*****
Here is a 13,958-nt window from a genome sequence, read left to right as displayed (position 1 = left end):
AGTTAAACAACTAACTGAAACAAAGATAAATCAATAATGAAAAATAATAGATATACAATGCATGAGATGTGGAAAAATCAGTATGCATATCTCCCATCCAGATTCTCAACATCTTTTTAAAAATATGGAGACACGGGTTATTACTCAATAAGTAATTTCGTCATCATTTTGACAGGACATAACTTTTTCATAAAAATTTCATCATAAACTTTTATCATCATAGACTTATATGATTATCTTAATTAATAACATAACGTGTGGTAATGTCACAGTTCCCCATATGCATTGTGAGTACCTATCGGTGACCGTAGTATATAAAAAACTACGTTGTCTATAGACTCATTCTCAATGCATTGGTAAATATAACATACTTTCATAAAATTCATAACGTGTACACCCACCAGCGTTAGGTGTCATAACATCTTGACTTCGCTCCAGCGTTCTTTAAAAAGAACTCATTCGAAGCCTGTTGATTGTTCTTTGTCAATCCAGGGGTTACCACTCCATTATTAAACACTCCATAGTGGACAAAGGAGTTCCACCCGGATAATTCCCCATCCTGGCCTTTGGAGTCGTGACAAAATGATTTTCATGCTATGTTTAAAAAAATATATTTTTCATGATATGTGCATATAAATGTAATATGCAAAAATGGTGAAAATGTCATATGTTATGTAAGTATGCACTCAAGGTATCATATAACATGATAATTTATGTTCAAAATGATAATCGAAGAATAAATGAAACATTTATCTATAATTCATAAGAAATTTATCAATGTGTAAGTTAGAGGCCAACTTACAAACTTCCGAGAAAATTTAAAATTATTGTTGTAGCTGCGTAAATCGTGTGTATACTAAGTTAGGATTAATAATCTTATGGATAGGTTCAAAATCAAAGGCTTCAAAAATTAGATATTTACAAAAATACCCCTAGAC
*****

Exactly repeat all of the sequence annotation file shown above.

Here is a 13,958-nt window from a genome sequence, read left to right as displayed (position 1 = left end):
AGTTAAACAACTAACTGAAACAAAGATAAATCAATAATGAAAAATAATAGATATACAATGCATGAGATGTGGAAAAATCAGTATGCATATCTCCCATCCAGATTCTCAACATCTTTTTAAAAATATGGAGACACGGGTTATTACTCAATAAGTAATTTCGTCATCATTTTGACAGGACATAACTTTTTCATAAAAATTTCATCATAAACTTTTATCATCATAGACTTATATGATTATCTTAATTAATAACATAACGTGTGGTAATGTCACAGTTCCCCATATGCATTGTGAGTACCTATCGGTGACCGTAGTATATAAAAAACTACGTTGTCTATAGACTCATTCTCAATGCATTGGTAAATATAACATACTTTCATAAAATTCATAACGTGTACACCCACCAGCGTTAGGTGTCATAACATCTTGACTTCGCTCCAGCGTTCTTTAAAAAGAACTCATTCGAAGCCTGTTGATTGTTCTTTGTCAATCCAGGGGTTACCACTCCATTATTAAACACTCCATAGTGGACAAAGGAGTTCCACCCGGATAATTCCCCATCCTGGCCTTTGGAGTCGTGACAAAATGATTTTCATGCTATGTTTAAAAAAATATATTTTTCATGATATGTGCATATAAATGTAATATGCAAAAATGGTGAAAATGTCATATGTTATGTAAGTATGCACTCAAGGTATCATATAACATGATAATTTATGTTCAAAATGATAATCGAAGAATAAATGAAACATTTATCTATAATTCATAAGAAATTTATCAATGTGTAAGTTAGAGGCCAACTTACAAACTTCCGAGAAAATTTAAAATTATTGTTGTAGCTGCGTAAATCGTGTGTATACTAAGTTAGGATTAATAATCTTATGGATAGGTTCAAAATCAAAGGCTTCAAAAATTAGATATTTACAAAAATACCCCTAGAC